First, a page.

“[Microsoft] have the deepest of pockets, unlimited ambition, and they are willing to lose money for years and years just to make sure that you don’t make any money, either. And they are mean, REALLY mean.”
–Robert X. Cringely
SHAMELESS tricks are back again, so below we offer just a quick overview with appropriate links.
Paying One’s Way to Polluting the Web
It’s one thing when Microsoft spreads its DRM and binaries using airlines, football tournaments and the Olympic games [1, 2]. It is much worse when this competition-hostile technology reaches the public sector. The Library of Congress, which is a public institute, received millions of dollars in ‘incentives’ to lock public assets into Microsoft [1, 2, 3, 4, 5, 6, 7, 8, 9, 10, 11] and it could get even worse. What would taxpayers have to say?
According to Adobe, those millions of dollars handed over to a public library by Microsoft are not the exception. Adobe’s CEO is now accusing Microsoft of simply buying market share, just as it’s trying to do with Yahoo. it’s trying to starve the competition to make itself the only option and thus a de facto standard.
Shantanu Narayen says Microsoft is ‘opening its chequebook’ in a failed attempt to get companies to move from Flash to its own Silverlight player
At the moment, under the disguise which is charity (yes, that kind), Bill Gates is also boasting ‘free’ (gratis) tools that enable Microsoft to poison the World Wide Web with Silverlight, using the help of young people to whom this is marketed, almost fed.
Addiction Now, Rehabilitation Later
A couple of days ago we also covered Microsoft's latest mischief in Korea (paying them to discourage the spread of Free software). Microsoft brings similar tactics to small and poor businesses now, trying to have them dependent on Microsoft while they are still young. Luckily, some reporters were not naive enough for Microsoft (and even Port 25) to fool. Here are some examples of coverage:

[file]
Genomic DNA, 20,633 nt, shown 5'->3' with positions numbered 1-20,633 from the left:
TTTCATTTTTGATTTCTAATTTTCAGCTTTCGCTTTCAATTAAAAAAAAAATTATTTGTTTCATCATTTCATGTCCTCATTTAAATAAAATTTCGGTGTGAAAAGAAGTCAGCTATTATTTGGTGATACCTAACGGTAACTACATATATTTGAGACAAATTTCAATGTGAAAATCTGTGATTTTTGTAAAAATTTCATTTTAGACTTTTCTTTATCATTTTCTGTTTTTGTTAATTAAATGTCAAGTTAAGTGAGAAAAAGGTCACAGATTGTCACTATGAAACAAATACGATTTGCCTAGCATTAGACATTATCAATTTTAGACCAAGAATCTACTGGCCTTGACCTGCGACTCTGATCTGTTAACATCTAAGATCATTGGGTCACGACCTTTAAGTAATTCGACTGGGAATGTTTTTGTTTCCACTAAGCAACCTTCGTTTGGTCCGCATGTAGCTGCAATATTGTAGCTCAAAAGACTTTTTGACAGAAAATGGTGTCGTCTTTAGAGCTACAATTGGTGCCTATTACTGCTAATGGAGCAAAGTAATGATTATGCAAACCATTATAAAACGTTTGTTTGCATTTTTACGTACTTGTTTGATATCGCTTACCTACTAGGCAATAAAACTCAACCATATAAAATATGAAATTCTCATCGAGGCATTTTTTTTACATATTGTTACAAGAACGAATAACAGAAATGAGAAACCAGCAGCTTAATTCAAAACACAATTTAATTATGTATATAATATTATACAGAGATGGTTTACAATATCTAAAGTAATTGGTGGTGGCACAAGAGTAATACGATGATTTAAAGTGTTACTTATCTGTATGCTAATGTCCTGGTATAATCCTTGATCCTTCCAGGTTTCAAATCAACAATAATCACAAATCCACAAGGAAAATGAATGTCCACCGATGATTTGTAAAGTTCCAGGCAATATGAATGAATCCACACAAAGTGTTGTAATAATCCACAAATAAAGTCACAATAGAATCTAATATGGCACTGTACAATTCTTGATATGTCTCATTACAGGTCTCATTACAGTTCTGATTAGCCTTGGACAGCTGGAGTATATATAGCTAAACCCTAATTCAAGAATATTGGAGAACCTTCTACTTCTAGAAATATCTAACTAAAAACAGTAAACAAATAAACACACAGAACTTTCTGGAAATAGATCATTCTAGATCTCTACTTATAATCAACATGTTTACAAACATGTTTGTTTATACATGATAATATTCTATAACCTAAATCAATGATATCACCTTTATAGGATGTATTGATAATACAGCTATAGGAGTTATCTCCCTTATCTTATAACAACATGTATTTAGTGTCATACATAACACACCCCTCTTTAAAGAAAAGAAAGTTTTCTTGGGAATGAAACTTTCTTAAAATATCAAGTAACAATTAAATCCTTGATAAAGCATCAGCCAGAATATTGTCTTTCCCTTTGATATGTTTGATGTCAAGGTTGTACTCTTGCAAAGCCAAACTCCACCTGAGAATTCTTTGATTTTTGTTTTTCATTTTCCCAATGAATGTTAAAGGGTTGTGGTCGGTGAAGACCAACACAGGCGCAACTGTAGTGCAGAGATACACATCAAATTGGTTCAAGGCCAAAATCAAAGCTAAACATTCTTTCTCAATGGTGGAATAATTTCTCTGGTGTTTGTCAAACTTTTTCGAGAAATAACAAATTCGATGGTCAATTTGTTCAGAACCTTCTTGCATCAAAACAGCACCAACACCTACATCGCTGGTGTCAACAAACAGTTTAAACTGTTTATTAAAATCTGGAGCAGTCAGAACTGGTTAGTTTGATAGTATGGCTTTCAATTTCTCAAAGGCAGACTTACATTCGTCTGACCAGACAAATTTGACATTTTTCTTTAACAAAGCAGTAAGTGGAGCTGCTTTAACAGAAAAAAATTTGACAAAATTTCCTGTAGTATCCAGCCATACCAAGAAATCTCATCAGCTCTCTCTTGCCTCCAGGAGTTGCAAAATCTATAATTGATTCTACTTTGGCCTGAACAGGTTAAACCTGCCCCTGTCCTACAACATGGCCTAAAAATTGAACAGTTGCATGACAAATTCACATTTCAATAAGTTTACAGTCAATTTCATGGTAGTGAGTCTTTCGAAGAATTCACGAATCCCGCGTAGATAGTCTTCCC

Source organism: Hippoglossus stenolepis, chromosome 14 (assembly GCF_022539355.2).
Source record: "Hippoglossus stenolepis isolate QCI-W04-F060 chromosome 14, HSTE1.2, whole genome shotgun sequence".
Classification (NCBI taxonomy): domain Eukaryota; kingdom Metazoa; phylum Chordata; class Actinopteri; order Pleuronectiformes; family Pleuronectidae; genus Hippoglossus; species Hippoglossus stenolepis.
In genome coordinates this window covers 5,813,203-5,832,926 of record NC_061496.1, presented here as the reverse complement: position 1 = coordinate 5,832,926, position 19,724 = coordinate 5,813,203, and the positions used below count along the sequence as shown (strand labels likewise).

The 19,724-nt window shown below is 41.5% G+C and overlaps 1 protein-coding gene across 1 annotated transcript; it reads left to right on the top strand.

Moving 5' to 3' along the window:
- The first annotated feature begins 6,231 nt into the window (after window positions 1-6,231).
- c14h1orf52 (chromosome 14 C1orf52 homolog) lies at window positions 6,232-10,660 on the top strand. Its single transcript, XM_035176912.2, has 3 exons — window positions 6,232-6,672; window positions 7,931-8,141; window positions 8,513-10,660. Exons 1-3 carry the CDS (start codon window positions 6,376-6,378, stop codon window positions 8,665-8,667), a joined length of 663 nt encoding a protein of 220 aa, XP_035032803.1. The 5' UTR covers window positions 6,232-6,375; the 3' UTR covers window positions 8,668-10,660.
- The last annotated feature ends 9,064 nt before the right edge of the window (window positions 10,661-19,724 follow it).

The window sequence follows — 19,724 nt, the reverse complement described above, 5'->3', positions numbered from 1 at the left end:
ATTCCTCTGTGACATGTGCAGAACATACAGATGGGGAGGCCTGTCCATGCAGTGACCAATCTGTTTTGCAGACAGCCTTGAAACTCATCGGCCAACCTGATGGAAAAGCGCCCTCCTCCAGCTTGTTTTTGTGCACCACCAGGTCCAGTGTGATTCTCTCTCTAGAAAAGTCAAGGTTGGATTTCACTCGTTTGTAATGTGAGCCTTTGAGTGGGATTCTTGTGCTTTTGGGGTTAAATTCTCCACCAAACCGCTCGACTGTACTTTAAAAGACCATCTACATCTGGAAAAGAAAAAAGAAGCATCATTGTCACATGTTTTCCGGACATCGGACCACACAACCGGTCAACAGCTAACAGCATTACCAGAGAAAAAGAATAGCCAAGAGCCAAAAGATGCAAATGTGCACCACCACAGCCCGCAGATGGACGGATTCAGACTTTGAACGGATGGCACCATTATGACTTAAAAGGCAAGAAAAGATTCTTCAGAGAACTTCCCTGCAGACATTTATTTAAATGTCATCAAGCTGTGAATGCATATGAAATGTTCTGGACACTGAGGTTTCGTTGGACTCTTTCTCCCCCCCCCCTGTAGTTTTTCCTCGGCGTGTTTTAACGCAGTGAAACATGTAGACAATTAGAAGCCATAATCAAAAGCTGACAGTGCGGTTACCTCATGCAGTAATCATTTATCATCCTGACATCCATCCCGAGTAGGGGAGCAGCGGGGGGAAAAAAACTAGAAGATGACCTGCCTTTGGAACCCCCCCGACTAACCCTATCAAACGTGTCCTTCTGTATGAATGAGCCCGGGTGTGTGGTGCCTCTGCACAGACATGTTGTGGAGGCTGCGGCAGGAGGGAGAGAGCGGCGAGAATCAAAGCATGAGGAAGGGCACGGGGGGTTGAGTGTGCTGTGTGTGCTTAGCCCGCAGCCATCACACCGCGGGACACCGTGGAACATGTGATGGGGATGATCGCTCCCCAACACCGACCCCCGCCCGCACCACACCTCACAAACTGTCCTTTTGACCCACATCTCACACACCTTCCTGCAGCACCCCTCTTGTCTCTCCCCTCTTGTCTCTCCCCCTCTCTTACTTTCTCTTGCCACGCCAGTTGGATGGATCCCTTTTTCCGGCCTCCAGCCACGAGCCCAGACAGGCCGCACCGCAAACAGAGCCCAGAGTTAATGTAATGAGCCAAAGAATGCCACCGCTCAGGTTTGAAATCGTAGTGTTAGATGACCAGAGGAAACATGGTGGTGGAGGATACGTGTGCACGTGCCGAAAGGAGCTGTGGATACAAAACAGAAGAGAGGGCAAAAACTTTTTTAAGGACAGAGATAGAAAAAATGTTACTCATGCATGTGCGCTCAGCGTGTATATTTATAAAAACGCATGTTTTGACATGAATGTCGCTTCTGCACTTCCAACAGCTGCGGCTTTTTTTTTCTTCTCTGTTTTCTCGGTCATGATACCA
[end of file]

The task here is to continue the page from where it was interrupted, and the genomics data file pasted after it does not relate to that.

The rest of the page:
The introduction of BizSpark clearly indicates that Microsoft wants start-ups to defer from using open source software such as Linux.
Microsoft has slashed the cost for internet and technology start-ups to use its software and servers in an attempt to attract the latest generation of programmers away from Open Source rivals like Linux.
The BBC, quite unsurprisingly perhaps (see [1, 2, 3, 4, 5, 6, 7, 8, 9, 10, 11, 12, 13, 14, 15] for some history), advertised this thing rather than warn about the dangers. It described it as some sort of charity, as opposed to an attack on Free(dom) software. Glyn Moody wasn’t entirely happy, to say the very least.
Why is the BBC Running Microsoft Ads?
But it’s obviously too much to expect a technology reporter in Silicon Valley to mention such trivia in the face of the *real* story about Microsoft’s perfervid altruism.
Prison provides ‘free’ meals too, but you
don’t want to go there